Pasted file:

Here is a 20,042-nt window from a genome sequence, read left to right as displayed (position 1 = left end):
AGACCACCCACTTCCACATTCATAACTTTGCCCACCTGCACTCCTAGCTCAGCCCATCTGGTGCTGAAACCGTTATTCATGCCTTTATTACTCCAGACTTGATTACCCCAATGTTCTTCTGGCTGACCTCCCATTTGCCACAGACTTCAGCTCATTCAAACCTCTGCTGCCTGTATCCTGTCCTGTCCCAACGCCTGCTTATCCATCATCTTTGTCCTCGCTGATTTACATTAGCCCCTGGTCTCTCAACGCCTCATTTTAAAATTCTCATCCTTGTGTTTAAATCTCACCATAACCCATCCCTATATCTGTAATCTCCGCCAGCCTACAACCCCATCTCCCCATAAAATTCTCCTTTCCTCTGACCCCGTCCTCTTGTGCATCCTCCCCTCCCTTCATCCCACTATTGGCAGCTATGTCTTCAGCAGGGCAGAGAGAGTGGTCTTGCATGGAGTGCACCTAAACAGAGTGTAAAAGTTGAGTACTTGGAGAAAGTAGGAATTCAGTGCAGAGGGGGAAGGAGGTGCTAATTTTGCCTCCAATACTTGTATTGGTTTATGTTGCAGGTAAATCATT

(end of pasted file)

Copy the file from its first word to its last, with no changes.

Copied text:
Here is a 20,042-nt window from a genome sequence, read left to right as displayed (position 1 = left end):
AGACCACCCACTTCCACATTCATAACTTTGCCCACCTGCACTCCTAGCTCAGCCCATCTGGTGCTGAAACCGTTATTCATGCCTTTATTACTCCAGACTTGATTACCCCAATGTTCTTCTGGCTGACCTCCCATTTGCCACAGACTTCAGCTCATTCAAACCTCTGCTGCCTGTATCCTGTCCTGTCCCAACGCCTGCTTATCCATCATCTTTGTCCTCGCTGATTTACATTAGCCCCTGGTCTCTCAACGCCTCATTTTAAAATTCTCATCCTTGTGTTTAAATCTCACCATAACCCATCCCTATATCTGTAATCTCCGCCAGCCTACAACCCCATCTCCCCATAAAATTCTCCTTTCCTCTGACCCCGTCCTCTTGTGCATCCTCCCCTCCCTTCATCCCACTATTGGCAGCTATGTCTTCAGCAGGGCAGAGAGAGTGGTCTTGCATGGAGTGCACCTAAACAGAGTGTAAAAGTTGAGTACTTGGAGAAAGTAGGAATTCAGTGCAGAGGGGGAAGGAGGTGCTAATTTTGCCTCCAATACTTGTATTGGTTTATGTTGCAGGTAAATCATT